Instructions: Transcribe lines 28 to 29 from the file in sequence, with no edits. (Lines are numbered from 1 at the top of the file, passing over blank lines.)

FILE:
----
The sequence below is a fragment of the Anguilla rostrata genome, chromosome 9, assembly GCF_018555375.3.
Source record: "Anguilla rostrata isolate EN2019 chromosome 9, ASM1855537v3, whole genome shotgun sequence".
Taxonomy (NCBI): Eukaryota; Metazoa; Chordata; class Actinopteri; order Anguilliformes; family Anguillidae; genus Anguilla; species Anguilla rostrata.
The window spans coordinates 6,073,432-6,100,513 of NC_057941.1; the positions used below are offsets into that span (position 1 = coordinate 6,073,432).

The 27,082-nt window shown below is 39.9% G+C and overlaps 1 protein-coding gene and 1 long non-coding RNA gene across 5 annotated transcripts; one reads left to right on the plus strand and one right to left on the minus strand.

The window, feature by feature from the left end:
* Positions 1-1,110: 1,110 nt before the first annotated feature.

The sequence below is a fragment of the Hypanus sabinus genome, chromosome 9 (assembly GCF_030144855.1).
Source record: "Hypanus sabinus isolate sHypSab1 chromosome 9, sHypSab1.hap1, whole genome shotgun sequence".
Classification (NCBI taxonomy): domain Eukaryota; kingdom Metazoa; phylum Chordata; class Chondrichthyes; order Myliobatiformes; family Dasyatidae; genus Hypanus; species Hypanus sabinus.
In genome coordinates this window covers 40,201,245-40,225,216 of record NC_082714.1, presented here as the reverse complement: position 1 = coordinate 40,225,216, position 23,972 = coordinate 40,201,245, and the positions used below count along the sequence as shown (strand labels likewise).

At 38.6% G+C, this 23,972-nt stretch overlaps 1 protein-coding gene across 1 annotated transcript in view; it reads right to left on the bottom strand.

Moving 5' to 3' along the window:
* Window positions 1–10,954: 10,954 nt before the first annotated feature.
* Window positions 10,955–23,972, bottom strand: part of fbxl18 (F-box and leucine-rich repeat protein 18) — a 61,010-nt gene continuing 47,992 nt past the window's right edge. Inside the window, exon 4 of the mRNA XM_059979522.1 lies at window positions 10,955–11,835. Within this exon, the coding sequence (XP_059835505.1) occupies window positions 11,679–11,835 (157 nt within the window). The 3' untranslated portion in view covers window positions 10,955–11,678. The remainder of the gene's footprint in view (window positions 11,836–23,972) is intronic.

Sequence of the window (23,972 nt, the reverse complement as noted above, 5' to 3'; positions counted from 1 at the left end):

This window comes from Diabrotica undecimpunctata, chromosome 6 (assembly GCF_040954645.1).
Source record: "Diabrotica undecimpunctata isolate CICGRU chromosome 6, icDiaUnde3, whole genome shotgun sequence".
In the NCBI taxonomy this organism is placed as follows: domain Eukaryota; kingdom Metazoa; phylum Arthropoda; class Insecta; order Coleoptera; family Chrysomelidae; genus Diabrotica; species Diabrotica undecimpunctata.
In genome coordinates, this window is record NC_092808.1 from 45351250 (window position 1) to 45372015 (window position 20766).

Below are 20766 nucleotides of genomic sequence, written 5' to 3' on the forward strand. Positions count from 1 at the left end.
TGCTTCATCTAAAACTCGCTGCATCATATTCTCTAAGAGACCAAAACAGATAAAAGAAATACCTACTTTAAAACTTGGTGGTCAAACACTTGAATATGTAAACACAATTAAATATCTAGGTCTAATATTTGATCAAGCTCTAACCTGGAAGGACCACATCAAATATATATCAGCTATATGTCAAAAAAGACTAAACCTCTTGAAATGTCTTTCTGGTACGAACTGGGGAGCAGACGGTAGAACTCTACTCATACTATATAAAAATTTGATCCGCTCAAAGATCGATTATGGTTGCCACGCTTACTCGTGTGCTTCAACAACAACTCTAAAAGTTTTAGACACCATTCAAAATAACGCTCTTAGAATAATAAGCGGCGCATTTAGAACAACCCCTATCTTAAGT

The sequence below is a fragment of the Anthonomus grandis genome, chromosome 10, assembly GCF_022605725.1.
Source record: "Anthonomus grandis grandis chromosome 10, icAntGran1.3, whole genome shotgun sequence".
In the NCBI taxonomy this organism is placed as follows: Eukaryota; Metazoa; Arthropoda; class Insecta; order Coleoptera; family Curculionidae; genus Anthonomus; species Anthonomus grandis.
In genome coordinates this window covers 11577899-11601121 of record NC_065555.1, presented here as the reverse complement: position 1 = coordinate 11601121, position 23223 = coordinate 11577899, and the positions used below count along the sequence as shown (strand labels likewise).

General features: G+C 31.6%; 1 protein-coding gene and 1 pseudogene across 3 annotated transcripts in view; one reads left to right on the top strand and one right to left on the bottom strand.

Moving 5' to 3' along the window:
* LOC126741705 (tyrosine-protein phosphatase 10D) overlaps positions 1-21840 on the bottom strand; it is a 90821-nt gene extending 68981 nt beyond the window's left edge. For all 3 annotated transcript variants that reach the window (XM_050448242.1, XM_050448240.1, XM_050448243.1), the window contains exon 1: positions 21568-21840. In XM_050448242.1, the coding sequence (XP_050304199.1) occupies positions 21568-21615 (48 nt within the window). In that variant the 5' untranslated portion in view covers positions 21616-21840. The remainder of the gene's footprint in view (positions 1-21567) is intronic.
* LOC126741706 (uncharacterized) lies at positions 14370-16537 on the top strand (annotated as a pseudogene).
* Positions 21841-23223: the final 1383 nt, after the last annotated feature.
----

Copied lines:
Moving 5' to 3' along the window:
* LOC126741705 (tyrosine-protein phosphatase 10D) overlaps positions 1-21840 on the bottom strand; it is a 90821-nt gene extending 68981 nt beyond the window's left edge. For all 3 annotated transcript variants that reach the window (XM_050448242.1, XM_050448240.1, XM_050448243.1), the window contains exon 1: positions 21568-21840. In XM_050448242.1, the coding sequence (XP_050304199.1) occupies positions 21568-21615 (48 nt within the window). In that variant the 5' untranslated portion in view covers positions 21616-21840. The remainder of the gene's footprint in view (positions 1-21567) is intronic.